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Despite Dubai’s fast cars and 12-lane highways, the Arabic passion for all things horse related is alive and well, so it should be no surprise that the highlight of the city’s horse racing calendar – the Dubai World Cup – is also the world’s most expensive race.
A prize of $10 million awaits the winner of the final race on 30 March, making it the most lucrative 10 furlongs (2,000m) in the world. First held at the now-disused Nad Al Sheba racecourse 18 years ago, the races were moved in 2010 to the new Meydan Grandstand, where the horses now run on tapeta (all weather turf) instead of dirt. With more than 270 applications this year, the racing club is currently narrowing down the field to the final 16; those in the know are watching Royal Delta and Monterosso as key contenders.
The Dubai World Cup is also an annual highlight of the city’s spring social season, a Middle Eastern version of Britain’s Royal Ascot where it is as much about the hats as it is the horses. Thanks to the impressive best-dressed competitions for men, woman and couples, the style stakes are always high with locals planning their outfits months in advance.
While betting is illegal in the United Arab Emirates, several of the city’s more established bars, such as the Irish Village, set up pop-up versions in the stadium, and a variety of VIP/Champagne lounges spring up overnight for those lucky enough to be offered corporate hospitality. Although the post-race entertainment is still a secret, past performers have included Elton John and Sting.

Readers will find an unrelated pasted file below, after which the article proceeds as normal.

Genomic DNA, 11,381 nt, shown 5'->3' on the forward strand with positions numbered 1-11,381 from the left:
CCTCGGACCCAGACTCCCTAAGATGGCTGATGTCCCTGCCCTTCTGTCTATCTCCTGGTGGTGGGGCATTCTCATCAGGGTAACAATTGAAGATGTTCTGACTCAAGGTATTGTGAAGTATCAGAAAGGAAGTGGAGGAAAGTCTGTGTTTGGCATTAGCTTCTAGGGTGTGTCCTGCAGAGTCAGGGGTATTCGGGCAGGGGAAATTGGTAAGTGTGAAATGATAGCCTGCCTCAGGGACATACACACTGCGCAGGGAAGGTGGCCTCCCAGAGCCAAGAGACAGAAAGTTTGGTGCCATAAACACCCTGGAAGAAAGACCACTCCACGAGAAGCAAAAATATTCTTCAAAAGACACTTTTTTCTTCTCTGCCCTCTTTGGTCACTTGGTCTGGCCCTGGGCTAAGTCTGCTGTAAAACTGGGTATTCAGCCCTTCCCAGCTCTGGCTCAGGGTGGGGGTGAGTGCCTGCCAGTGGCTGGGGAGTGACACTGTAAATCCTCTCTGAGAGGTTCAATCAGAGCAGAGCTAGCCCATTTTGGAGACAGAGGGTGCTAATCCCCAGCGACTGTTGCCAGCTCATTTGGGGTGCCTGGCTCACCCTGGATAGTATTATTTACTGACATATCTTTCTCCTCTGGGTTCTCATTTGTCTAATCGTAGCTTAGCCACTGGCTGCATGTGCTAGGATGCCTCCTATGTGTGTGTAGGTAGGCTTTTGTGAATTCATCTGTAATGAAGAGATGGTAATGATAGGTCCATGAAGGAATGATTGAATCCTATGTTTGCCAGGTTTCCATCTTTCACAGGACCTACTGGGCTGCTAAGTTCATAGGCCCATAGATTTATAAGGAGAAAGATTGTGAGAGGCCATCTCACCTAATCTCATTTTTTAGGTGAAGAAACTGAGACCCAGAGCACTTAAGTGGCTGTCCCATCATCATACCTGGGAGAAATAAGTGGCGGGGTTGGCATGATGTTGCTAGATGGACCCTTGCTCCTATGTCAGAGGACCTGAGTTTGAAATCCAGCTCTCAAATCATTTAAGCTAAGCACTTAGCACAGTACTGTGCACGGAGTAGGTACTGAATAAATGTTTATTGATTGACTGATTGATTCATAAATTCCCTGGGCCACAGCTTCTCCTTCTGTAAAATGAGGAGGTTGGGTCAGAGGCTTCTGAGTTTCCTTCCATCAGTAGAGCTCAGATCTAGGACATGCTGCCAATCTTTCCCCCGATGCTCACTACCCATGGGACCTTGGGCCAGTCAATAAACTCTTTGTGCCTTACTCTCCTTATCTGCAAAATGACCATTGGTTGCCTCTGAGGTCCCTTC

General admission, which offers views of the races, access to the pubs, restaurants and style competitions, is 350 dirhams, while a package including a four-course meal and unlimited house drinks costs 450 dirhams. The event is a sell-out every year, so book tickets well in advance.
Georgina Wilson-Powell is the Dubai Localite for BBC Travel. She also writes the hotel review blog sogoodtogetoutofthecity.wordpress.com.
Correction: A previous version of this article incorrectly stated the prize amount as $1 million. This has now been corrected.